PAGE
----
If you are like most people these days, you've got thousands of digital photos stored on your PC and Flash cards. Wouldn't it be nice if you could easily create a cool slide show and view it on your TV with family and friends? Yep, Steve, it would!
DVD Photo Slideshow from Socusoft does this and more. Using this simple tool you can create multiple photo album collections, add transitions between your photos, add background music, and burn CDs (for PCs) or a variety of DVD formats (for TVs).
After you launch DVD Photo Slideshow you create a new album and import your photos. Thumbnails will be displayed allowing you to drag and drop the order of your photos or fine-tune their appearance further.
Next, you select your background music (a nice sample track is included) and what kind of transitions you want between photos. These are top notch and there are dozens to choose from.
Next, you select your graphical theme, many of which use some nice animation. You can add opening and closing credits, too.
Your final step with DVD Photo Slideshow is to burn your DVD. Here you can choose any technical settings you prefer and burn away. This is a very easy to use tool and one of the most full-featured we have come across in some time. To learn more, click here .
Video CD, or VCD, is a digital movie format. It's basically a primitive version of DVD. A Video CD is a kind of CD. It looks the same as a music CD or a CD-ROM, except that instead of music or software, it holds movies, using compressed MPEG-1 video. Its resolution is 352x240 (NTSC) or 352x288 (PAL), which is roughly comparable to VHS. VCD uses an MPEG-1 encoding standard to store the video and audio. A VCD can be played on almost all standalone DVD Players and on all computers with a DVD-ROM or CD-ROM drive with the help of a VCD decoder software. VCD 2.0 was introduced in 1995 and adds hi-resolution stills, fast-forward, and rewind functions to the original specifications; SuperVCD (SVCD) uses either high bit rate MPEG-1 or variable bit rate MPEG-2 for the use of CD-R drives instead of DVD drives.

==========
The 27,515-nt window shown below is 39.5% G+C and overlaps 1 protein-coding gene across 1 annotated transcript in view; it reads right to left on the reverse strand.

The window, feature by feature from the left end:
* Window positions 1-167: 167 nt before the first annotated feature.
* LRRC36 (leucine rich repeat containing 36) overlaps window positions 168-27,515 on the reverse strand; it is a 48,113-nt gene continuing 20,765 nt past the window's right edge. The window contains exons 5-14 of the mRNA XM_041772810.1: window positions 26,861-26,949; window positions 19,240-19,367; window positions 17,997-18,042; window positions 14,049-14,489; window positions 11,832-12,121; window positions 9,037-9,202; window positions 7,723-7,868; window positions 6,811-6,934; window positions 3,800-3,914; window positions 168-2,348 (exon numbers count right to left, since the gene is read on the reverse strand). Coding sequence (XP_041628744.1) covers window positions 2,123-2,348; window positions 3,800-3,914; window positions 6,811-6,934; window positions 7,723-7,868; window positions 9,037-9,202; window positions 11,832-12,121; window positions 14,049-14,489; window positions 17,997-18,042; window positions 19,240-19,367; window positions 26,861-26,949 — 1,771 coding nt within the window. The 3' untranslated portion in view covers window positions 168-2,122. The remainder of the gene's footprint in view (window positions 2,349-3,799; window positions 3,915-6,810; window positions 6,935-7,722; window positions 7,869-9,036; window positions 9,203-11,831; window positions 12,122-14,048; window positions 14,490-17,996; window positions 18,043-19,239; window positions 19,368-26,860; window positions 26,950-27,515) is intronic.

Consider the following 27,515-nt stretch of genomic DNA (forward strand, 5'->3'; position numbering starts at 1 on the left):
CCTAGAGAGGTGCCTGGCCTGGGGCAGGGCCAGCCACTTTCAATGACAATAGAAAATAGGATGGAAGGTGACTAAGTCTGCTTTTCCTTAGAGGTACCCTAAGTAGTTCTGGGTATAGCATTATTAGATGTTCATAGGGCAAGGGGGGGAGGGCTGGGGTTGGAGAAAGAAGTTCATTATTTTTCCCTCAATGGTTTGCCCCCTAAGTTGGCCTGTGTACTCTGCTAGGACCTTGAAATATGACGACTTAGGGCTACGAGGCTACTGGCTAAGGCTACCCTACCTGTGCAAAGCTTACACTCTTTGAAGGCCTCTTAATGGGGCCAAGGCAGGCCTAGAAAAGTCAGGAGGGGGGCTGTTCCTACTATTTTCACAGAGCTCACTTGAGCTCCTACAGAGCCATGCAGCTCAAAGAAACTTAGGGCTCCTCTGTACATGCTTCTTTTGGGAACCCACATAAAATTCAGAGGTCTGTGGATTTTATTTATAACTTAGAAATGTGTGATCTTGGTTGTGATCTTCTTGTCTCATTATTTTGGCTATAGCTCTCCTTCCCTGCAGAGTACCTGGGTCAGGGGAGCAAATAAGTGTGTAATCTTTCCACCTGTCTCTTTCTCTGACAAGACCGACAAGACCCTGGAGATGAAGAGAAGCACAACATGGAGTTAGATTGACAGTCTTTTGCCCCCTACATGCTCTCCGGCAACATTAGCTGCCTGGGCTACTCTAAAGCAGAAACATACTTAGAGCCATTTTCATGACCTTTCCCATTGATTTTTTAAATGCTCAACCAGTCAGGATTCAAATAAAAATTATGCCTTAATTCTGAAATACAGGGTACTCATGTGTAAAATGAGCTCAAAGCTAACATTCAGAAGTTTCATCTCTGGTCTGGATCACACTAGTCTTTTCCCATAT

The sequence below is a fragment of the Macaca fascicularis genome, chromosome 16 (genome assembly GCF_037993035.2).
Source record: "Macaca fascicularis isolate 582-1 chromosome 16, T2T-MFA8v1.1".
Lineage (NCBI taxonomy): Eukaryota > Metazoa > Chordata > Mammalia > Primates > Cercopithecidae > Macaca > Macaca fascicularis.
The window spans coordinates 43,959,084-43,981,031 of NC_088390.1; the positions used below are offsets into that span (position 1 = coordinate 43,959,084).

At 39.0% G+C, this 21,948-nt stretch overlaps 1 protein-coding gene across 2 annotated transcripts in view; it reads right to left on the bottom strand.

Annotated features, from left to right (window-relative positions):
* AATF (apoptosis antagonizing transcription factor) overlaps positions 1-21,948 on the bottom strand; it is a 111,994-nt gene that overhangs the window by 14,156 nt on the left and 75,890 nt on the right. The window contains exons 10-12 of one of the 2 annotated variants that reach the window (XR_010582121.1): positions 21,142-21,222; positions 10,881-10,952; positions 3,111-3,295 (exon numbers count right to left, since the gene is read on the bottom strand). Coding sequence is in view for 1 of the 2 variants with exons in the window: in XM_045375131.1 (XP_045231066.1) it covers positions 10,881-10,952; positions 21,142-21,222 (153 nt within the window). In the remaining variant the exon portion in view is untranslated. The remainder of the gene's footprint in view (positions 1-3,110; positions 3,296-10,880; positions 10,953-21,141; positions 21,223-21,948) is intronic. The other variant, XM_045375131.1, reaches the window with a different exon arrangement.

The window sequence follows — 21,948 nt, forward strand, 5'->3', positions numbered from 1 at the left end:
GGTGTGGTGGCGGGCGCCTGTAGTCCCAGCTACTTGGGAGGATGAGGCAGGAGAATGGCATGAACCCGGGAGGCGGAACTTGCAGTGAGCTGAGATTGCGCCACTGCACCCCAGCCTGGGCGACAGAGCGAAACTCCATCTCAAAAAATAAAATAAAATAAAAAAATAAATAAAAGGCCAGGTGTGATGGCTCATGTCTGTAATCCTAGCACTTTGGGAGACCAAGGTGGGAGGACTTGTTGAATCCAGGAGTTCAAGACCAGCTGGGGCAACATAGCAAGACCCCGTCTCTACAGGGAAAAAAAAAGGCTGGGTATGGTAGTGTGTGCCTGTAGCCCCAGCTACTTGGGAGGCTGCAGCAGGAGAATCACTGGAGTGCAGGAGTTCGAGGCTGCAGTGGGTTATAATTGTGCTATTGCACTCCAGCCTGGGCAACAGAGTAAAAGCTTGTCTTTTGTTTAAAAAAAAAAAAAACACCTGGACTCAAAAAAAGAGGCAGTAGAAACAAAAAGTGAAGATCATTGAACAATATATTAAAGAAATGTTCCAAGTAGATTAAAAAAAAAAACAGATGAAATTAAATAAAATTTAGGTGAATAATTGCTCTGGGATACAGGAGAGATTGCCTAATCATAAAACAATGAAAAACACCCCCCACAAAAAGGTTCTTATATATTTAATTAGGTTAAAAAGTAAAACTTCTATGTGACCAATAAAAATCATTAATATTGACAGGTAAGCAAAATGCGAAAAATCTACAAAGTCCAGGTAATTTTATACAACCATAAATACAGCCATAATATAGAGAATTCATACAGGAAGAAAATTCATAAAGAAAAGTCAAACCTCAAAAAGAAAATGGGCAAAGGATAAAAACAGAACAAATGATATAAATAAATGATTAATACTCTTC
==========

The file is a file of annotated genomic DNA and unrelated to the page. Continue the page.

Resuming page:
DVD once stood for digital video disc or digital versatile disc, but now it just stands for DVD -- the next generation of optical disc storage technology. DVD is essentially a bigger, faster CD that can hold cinema-like video, better-than-CD audio, and computer data.
Photo VCD is not a standard by itself, this term is used when a group of image files are placed on a VCD connected to TV and displayed in a format like a slideshow. There are two ways of doing this with VCD 2.0 technology: one is to import the pictures into a video editing program, adding optional music and transition effects as desired. The time between pictures is decided by the filmmaker, not the viewer. The result is output as a VCD or SVCD motion video file and authored like any motion video to VCD or SVCD. The resolution is limited to VCD 352x240 (NTSC), 352x288 (PAL) or SVCD 480x480 (NTSC), 480x576 (PA)L which may appear grainy or low resolution compared to the original pictures. Another way is to author a photo VCD 2.0 disc encoding each picture as a still MPEG at 704x480 (NTSC), 704x576 (PAL). This allows better resolution but (probably) lacks transition effects. The resulting collection of still MPEG images can be authored with a program that automates the whole process from images to disc.